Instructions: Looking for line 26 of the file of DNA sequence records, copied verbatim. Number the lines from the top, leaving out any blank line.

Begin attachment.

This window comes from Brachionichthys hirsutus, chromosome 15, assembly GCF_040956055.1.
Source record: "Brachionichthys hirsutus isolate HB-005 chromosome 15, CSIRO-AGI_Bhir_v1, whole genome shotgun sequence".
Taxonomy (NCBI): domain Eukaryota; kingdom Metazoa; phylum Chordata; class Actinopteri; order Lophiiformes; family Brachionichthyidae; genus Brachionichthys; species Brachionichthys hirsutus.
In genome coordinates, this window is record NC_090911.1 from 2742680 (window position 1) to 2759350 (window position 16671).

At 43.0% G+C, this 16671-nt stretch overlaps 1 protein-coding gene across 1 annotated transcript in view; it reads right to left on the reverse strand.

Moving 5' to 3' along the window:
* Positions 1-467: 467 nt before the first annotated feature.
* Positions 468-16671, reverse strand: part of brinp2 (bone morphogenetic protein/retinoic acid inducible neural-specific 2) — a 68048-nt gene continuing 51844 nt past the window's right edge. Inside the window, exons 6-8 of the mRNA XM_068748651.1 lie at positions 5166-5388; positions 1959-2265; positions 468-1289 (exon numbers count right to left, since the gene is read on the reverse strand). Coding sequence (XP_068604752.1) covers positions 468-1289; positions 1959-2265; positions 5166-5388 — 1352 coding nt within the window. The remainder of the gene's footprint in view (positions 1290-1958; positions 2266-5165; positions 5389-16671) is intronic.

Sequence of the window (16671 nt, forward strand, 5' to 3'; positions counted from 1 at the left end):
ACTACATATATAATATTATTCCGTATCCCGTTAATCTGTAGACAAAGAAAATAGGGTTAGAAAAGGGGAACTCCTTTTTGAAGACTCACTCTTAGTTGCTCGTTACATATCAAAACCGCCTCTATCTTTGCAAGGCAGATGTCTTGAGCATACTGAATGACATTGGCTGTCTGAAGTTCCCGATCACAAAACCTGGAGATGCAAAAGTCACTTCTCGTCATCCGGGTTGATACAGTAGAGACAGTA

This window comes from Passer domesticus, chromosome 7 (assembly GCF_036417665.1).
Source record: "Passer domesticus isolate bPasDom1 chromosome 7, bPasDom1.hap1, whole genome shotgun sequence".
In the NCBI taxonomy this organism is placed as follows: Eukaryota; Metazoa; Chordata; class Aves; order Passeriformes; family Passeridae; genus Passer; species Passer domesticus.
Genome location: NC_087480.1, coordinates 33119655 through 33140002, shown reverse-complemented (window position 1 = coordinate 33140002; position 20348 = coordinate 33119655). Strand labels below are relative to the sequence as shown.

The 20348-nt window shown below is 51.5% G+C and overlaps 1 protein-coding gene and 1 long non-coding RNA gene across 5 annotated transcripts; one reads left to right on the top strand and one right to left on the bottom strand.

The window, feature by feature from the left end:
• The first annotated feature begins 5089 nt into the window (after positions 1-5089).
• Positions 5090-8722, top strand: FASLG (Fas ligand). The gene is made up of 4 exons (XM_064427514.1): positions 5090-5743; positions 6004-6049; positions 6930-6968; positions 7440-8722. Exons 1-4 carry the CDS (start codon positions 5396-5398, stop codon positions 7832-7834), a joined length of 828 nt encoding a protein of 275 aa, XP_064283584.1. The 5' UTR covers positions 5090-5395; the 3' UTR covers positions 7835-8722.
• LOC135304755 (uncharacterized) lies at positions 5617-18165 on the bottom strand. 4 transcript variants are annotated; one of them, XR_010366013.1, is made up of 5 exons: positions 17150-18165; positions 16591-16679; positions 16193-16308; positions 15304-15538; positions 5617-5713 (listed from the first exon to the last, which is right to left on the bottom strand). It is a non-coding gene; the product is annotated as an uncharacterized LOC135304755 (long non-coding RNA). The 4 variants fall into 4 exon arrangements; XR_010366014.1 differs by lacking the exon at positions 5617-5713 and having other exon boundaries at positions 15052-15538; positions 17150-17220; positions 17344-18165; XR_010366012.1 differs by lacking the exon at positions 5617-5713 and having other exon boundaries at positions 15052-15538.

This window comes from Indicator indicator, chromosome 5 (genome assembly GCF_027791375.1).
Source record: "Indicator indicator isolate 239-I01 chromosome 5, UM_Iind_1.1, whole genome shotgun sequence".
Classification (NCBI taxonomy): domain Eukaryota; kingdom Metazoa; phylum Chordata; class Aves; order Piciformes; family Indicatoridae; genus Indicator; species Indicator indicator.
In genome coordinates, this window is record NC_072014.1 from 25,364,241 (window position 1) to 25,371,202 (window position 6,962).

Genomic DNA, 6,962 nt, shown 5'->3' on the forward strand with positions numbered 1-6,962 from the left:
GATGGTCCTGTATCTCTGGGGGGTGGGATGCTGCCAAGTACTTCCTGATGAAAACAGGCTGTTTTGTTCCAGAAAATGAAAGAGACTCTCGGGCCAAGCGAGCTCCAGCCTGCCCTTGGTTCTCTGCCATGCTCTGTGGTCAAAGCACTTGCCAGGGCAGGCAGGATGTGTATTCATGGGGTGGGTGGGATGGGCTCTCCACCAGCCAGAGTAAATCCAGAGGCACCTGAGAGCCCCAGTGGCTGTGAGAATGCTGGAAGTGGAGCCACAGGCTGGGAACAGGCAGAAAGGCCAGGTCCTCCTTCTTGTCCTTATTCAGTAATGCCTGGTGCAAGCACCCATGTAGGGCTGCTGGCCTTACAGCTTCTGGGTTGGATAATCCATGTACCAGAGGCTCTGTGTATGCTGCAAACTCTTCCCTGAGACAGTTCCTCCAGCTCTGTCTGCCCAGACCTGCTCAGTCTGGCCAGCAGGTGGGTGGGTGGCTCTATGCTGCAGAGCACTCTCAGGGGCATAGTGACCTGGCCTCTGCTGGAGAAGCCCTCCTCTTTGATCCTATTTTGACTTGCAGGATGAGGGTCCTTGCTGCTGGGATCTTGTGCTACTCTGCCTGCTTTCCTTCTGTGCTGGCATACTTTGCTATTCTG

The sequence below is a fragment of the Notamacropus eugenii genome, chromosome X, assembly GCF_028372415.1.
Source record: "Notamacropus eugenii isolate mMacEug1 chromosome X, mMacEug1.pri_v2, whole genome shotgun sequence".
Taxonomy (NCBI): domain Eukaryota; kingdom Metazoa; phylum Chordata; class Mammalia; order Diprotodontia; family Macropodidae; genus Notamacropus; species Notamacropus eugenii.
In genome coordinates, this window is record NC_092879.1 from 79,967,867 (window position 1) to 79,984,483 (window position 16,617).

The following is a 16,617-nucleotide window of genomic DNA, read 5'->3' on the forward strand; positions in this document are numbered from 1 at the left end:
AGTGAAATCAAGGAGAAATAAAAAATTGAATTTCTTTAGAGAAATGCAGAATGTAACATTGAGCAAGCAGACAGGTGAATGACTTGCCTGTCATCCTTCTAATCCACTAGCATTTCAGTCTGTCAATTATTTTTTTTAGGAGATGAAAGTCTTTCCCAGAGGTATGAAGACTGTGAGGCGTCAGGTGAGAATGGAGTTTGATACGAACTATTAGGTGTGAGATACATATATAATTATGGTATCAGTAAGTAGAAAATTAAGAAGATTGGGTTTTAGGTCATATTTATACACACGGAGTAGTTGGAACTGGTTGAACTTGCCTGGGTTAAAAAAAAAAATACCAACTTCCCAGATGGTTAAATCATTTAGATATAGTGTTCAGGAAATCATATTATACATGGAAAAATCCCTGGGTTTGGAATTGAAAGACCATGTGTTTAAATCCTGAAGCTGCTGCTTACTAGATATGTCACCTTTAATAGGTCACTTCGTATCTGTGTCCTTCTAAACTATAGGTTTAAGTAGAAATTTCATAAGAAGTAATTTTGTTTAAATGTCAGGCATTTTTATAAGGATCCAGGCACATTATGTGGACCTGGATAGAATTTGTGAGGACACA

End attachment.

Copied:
The sequence below is a fragment of the Notamacropus eugenii genome, chromosome X, assembly GCF_028372415.1.